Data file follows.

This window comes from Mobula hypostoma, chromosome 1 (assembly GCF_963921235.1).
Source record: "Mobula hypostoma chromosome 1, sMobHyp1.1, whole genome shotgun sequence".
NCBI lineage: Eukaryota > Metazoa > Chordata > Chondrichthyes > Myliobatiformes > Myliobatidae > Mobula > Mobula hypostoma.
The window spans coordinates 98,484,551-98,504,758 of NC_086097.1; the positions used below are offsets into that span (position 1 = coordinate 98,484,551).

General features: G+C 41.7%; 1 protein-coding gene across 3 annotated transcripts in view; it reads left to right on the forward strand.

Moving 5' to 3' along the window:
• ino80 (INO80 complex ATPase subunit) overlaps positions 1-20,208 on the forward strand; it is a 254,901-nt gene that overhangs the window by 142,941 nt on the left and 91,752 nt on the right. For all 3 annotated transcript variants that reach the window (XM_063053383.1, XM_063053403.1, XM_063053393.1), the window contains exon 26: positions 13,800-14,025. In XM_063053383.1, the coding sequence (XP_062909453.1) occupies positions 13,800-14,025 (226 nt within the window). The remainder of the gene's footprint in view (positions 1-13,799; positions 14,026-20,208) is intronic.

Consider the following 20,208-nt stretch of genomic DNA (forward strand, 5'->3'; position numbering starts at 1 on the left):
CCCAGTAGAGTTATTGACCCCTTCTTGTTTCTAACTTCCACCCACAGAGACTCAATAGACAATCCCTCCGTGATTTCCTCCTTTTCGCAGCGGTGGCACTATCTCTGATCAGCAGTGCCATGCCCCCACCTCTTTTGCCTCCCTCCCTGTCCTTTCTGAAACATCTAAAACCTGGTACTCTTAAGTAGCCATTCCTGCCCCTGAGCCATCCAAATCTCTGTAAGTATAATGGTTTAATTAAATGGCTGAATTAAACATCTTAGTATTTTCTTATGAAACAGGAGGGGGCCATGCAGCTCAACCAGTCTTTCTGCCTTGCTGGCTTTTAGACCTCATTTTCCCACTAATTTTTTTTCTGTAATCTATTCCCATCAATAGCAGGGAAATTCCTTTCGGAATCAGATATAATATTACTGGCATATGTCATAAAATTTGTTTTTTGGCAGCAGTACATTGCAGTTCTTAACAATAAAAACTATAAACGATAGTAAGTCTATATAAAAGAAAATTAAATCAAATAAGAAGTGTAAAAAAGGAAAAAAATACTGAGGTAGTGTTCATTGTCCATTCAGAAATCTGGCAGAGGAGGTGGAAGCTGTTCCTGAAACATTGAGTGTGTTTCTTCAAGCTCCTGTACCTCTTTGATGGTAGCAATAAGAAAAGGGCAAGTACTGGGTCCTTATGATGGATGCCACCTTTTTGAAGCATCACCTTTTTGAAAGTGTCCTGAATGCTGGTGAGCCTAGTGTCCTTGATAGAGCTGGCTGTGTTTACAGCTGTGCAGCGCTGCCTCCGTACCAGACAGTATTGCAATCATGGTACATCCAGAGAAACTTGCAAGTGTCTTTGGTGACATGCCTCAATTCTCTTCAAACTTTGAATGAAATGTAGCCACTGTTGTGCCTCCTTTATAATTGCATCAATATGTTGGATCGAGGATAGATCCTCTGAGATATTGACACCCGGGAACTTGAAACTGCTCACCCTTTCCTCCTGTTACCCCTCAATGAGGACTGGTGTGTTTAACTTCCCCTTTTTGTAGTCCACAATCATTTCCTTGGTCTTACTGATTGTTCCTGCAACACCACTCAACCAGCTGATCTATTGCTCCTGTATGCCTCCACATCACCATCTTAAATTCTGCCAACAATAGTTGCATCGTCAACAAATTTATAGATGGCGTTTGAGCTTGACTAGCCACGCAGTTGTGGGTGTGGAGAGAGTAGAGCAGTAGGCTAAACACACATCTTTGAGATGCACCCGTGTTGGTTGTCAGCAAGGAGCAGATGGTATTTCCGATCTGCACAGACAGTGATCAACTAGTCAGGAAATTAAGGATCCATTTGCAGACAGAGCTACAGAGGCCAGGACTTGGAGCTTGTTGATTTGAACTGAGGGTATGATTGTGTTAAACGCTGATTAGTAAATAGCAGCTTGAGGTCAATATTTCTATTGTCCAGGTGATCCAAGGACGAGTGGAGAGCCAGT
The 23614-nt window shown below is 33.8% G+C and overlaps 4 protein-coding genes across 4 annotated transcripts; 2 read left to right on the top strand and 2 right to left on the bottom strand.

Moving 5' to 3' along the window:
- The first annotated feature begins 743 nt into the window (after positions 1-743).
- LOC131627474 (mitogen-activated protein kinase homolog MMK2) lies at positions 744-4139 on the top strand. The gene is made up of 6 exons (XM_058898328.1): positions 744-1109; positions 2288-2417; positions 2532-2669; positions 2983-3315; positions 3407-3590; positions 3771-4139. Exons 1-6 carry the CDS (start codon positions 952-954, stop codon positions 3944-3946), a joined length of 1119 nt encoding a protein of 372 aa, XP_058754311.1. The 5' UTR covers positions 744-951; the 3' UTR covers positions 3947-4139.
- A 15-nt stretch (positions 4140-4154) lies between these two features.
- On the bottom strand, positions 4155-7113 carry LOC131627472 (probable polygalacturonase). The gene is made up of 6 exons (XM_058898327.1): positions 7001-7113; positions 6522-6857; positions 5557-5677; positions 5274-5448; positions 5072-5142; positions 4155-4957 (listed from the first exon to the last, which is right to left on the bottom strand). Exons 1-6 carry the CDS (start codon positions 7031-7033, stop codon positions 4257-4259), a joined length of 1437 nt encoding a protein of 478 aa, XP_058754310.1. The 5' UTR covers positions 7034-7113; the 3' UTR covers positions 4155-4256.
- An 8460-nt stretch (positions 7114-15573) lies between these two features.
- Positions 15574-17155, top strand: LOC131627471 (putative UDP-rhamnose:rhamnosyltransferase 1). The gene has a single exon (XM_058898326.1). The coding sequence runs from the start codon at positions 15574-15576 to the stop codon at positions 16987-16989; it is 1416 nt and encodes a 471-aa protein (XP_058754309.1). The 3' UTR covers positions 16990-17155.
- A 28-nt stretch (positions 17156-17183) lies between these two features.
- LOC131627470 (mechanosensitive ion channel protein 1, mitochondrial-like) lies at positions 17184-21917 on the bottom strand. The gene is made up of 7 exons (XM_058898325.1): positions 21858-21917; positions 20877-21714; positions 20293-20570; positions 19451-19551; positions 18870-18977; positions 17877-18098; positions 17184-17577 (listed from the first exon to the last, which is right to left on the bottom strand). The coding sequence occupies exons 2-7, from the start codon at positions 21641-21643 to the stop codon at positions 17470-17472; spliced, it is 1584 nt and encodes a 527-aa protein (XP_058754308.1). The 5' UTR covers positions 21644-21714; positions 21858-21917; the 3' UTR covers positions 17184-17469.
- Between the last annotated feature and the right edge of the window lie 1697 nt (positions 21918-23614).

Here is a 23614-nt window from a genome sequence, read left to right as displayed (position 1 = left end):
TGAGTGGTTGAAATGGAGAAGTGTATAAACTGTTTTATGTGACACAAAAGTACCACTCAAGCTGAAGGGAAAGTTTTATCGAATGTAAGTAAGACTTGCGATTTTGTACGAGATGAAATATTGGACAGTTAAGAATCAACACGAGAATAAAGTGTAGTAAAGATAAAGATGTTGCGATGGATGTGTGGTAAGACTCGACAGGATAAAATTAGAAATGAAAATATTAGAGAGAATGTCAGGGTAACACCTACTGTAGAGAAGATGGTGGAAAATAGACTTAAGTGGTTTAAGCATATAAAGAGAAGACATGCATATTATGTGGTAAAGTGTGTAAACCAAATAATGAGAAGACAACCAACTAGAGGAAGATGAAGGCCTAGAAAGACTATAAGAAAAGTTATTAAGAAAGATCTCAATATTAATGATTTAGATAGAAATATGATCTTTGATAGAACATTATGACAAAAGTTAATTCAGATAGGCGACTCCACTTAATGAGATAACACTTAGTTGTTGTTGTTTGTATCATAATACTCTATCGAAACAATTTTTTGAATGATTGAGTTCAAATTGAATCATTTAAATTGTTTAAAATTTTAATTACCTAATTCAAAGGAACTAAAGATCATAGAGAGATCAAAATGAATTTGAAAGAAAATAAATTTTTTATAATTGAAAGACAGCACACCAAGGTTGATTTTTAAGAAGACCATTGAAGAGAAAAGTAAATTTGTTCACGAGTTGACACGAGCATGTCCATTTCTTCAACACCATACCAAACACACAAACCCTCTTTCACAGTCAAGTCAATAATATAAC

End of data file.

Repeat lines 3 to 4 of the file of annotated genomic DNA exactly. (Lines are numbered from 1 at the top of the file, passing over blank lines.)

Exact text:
NCBI lineage: Eukaryota > Metazoa > Chordata > Chondrichthyes > Myliobatiformes > Myliobatidae > Mobula > Mobula hypostoma.
The window spans coordinates 98,484,551-98,504,758 of NC_086097.1; the positions used below are offsets into that span (position 1 = coordinate 98,484,551).